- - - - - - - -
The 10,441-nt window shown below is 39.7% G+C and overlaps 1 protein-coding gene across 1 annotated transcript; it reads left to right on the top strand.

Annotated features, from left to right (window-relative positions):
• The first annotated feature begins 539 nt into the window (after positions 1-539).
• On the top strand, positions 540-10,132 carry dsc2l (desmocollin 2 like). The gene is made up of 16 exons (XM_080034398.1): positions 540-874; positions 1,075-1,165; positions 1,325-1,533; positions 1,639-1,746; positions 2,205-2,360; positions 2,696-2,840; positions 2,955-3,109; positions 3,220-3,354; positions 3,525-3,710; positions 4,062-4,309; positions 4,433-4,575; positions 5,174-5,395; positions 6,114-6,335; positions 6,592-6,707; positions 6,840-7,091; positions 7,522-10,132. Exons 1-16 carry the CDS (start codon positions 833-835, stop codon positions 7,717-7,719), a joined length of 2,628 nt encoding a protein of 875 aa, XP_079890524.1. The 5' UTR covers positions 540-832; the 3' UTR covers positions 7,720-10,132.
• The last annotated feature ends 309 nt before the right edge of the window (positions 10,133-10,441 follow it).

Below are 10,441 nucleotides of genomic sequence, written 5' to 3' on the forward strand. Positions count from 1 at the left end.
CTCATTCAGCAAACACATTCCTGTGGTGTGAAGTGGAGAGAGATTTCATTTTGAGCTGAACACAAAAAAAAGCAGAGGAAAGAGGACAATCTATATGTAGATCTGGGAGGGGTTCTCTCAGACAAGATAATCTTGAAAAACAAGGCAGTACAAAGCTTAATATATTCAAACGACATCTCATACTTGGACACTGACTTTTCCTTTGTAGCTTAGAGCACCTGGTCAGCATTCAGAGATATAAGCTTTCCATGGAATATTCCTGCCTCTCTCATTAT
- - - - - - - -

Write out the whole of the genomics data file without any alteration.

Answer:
The 10,441-nt window shown below is 39.7% G+C and overlaps 1 protein-coding gene across 1 annotated transcript; it reads left to right on the top strand.

Annotated features, from left to right (window-relative positions):
• The first annotated feature begins 539 nt into the window (after positions 1-539).
• On the top strand, positions 540-10,132 carry dsc2l (desmocollin 2 like). The gene is made up of 16 exons (XM_080034398.1): positions 540-874; positions 1,075-1,165; positions 1,325-1,533; positions 1,639-1,746; positions 2,205-2,360; positions 2,696-2,840; positions 2,955-3,109; positions 3,220-3,354; positions 3,525-3,710; positions 4,062-4,309; positions 4,433-4,575; positions 5,174-5,395; positions 6,114-6,335; positions 6,592-6,707; positions 6,840-7,091; positions 7,522-10,132. Exons 1-16 carry the CDS (start codon positions 833-835, stop codon positions 7,717-7,719), a joined length of 2,628 nt encoding a protein of 875 aa, XP_079890524.1. The 5' UTR covers positions 540-832; the 3' UTR covers positions 7,720-10,132.
• The last annotated feature ends 309 nt before the right edge of the window (positions 10,133-10,441 follow it).

Below are 10,441 nucleotides of genomic sequence, written 5' to 3' on the forward strand. Positions count from 1 at the left end.
CTCATTCAGCAAACACATTCCTGTGGTGTGAAGTGGAGAGAGATTTCATTTTGAGCTGAACACAAAAAAAAGCAGAGGAAAGAGGACAATCTATATGTAGATCTGGGAGGGGTTCTCTCAGACAAGATAATCTTGAAAAACAAGGCAGTACAAAGCTTAATATATTCAAACGACATCTCATACTTGGACACTGACTTTTCCTTTGTAGCTTAGAGCACCTGGTCAGCATTCAGAGATATAAGCTTTCCATGGAATATTCCTGCCTCTCTCATTAT